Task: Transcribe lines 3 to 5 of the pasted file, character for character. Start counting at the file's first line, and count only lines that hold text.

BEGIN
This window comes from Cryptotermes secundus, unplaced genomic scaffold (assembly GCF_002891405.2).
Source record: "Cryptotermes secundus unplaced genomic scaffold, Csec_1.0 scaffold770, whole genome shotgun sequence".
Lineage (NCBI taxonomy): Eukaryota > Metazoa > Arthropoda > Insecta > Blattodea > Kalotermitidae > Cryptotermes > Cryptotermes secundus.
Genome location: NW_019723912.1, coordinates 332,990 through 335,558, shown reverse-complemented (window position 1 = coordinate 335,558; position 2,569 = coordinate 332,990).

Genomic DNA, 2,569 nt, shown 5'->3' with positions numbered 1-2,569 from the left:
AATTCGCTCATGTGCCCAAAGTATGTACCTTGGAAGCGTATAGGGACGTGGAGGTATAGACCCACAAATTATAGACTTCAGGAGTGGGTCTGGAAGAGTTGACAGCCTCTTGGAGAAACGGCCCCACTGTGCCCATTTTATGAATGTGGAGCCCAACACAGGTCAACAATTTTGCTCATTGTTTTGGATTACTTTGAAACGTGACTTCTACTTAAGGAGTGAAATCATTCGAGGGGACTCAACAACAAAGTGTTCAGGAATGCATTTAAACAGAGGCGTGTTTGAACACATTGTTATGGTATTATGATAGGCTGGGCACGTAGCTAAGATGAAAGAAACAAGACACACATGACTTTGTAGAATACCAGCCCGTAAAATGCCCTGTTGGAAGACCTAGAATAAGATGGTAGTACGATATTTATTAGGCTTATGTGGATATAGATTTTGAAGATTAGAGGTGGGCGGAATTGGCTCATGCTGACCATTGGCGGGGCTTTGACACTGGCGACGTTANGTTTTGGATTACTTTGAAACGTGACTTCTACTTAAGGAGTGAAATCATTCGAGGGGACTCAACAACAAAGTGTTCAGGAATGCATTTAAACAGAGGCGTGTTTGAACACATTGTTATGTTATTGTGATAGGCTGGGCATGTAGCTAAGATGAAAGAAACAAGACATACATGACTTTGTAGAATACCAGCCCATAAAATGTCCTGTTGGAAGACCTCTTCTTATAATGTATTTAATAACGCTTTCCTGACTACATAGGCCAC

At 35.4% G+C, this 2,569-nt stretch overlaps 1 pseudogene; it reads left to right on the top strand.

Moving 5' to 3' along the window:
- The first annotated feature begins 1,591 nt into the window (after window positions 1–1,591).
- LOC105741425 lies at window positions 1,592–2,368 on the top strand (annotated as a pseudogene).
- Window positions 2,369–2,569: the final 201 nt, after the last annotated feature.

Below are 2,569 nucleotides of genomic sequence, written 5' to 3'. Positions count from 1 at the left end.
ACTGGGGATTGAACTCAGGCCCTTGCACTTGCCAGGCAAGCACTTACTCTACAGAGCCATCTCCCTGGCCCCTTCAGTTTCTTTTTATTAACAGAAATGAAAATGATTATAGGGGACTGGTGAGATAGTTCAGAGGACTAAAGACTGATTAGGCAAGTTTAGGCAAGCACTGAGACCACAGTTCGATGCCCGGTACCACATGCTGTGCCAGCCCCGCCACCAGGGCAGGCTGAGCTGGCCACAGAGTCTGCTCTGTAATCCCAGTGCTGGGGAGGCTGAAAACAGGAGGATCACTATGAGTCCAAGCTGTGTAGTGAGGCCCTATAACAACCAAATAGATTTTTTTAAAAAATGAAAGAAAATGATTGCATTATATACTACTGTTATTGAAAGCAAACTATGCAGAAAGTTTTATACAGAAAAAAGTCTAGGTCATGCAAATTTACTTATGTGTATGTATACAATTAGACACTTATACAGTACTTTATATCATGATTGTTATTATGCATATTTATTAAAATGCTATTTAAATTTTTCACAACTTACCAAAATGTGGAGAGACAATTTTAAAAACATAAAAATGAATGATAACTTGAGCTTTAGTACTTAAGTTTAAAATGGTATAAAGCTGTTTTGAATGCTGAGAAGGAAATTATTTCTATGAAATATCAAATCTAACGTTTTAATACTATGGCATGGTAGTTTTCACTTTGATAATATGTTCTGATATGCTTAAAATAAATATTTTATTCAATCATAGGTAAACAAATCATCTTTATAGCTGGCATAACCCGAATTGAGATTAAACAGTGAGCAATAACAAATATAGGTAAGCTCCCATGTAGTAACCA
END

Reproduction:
Lineage (NCBI taxonomy): Eukaryota > Metazoa > Arthropoda > Insecta > Blattodea > Kalotermitidae > Cryptotermes > Cryptotermes secundus.
Genome location: NW_019723912.1, coordinates 332,990 through 335,558, shown reverse-complemented (window position 1 = coordinate 335,558; position 2,569 = coordinate 332,990).

Genomic DNA, 2,569 nt, shown 5'->3' with positions numbered 1-2,569 from the left: